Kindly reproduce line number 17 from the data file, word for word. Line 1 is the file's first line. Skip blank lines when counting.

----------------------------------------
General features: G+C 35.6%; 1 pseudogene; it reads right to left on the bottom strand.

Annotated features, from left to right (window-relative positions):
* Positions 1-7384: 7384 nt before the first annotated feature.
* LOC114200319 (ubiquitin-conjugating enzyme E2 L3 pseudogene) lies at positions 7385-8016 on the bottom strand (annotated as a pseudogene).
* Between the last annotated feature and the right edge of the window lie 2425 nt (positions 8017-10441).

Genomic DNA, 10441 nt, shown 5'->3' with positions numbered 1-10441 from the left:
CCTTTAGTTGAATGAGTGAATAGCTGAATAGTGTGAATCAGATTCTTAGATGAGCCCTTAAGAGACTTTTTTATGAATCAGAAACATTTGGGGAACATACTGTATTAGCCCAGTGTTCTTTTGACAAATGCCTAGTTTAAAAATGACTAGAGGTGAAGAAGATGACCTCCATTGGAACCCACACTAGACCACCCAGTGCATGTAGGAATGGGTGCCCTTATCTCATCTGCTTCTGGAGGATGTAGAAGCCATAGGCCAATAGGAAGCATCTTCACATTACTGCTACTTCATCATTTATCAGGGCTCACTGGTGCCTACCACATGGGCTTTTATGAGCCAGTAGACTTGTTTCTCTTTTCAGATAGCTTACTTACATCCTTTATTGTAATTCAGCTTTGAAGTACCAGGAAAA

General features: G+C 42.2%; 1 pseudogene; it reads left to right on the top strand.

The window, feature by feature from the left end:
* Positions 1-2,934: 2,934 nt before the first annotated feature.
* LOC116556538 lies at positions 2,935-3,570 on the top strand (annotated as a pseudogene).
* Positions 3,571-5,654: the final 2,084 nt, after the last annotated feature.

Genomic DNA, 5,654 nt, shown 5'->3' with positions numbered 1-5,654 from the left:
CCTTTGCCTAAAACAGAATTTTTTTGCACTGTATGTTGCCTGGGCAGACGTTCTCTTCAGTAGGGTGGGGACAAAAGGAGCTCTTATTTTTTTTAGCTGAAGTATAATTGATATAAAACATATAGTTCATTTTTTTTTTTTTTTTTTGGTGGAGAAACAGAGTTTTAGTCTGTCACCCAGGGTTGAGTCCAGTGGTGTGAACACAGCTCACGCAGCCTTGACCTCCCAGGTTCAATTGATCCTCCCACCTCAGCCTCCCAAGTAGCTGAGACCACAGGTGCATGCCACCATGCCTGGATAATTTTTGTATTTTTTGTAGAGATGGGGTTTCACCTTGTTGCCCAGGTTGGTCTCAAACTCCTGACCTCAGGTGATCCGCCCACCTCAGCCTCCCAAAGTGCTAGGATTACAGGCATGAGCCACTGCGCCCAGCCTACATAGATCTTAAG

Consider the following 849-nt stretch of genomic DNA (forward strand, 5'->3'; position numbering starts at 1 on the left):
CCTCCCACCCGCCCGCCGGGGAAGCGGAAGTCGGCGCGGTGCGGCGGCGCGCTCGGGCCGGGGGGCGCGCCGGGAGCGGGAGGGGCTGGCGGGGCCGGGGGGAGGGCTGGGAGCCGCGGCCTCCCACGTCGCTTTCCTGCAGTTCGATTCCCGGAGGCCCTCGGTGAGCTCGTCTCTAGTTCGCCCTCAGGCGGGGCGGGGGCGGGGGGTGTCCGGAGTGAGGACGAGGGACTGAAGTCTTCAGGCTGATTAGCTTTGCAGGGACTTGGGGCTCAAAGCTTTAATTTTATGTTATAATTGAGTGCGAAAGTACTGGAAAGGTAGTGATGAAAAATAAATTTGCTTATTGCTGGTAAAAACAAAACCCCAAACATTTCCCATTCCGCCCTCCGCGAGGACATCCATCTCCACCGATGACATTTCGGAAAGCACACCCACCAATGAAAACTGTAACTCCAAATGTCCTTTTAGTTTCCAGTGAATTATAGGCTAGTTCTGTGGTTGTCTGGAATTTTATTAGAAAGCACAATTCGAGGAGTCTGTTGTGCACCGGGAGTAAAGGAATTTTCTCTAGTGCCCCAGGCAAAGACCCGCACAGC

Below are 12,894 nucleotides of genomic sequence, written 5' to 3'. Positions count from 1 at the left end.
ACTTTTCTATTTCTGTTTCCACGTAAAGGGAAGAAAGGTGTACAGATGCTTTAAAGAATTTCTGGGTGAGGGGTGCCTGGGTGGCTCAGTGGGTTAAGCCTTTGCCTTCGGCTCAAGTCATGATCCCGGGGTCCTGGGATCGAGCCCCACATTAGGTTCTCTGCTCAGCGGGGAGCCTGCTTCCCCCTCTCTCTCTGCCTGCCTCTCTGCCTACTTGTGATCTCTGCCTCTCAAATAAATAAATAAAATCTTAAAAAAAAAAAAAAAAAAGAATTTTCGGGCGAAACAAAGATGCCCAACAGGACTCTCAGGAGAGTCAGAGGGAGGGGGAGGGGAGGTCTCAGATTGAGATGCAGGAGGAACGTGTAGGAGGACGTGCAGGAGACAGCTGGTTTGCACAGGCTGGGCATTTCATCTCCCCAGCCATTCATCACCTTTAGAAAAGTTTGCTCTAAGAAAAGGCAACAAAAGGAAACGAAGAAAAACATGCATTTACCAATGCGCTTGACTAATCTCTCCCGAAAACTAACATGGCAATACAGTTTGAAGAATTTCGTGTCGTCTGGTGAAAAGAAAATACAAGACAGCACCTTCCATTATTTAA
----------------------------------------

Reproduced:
Below are 12,894 nucleotides of genomic sequence, written 5' to 3'. Positions count from 1 at the left end.